Learn to tie knots - Animated knots for climbers


These animated knots are for climbers, rescue workers, arborists, tower-climbers, and others who use rope in man-carrying applications. The knots can be selected from the index on the left, by their pictures above, or from a page which describes their various uses. This selection is based on a thorough review of resources on the internet combined with consultation with, and feedback from, experienced climbers.


Climbing, caving, etc., are challenging and potentially dangerous. Do not regard this website as a substitute for thorough instruction and expert supervision.

Climbing Ropes:

A climbing rope is typically about 60 meters, or 200 feet, long. However, longer ropes are available, up to and in excess of 85 meters. Climbing ropes have changed greatly with the introduction of newer materials. Today's ropes are stronger, lighter, and thinner and come with different characteristics:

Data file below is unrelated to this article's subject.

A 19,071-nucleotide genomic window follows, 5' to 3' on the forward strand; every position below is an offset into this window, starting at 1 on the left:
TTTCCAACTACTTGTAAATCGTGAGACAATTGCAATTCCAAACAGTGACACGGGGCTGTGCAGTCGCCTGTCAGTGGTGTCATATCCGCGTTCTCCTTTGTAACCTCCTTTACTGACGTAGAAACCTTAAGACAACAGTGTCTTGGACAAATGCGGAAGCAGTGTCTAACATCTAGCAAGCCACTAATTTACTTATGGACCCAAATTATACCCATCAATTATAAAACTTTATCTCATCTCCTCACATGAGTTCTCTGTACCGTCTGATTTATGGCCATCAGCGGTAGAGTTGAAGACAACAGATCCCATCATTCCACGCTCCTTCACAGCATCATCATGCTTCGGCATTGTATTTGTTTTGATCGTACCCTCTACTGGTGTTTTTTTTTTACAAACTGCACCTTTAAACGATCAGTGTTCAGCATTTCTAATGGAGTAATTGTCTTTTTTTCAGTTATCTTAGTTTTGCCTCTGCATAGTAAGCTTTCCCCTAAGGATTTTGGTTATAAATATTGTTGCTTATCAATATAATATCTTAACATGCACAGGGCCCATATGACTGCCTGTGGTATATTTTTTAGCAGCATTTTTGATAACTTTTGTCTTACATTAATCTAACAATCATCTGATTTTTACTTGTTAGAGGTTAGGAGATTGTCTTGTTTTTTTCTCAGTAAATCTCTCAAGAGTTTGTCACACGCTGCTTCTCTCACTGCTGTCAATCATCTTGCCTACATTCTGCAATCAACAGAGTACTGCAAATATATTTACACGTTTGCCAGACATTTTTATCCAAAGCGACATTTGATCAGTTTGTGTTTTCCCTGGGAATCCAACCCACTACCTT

• Static ropes are more durable, more resistant to abrasion, and lack elasticity. They should only be employed where shock loading never occurs: rapelling (abseiling), spelunking, or canyoning. They can be used to belay a climber. However, a lead climber should never employ a Static rope: in a fall, the rope lacks the required elasticity to minimize injury. Manufacturers typically use only two colors for the sheath.
  • Dynamic (Climbing) Ropes stretch under a shock load, absorb some of the shock force and protect the climber. They are designed to belay a lead climber or for top-roping. Manufacturers typically use three or more colors for the sheath to distinguish them from static ropes.


To read more about climbing ropes and their care go to the Outdoor Adventure Network Article on Climbing Rope; Indoor Climbing's Article on Rock Climbing Ropes; or Rock Climbing's article on Climbing Ropes Explained.

Modern Alternatives?

Descent devices such as Brake Bar Racks and "8" rings are kinder to the Static rope and easier to manage than a Munter Hitch. There are, also, various devices available to use instead of the Prusik Knot or the Klemheist. However, in an emergency, the knots described here are reliable, trusted alternatives which require only a locking carabiner.

Learn Them: The Life They Save May Be Your Own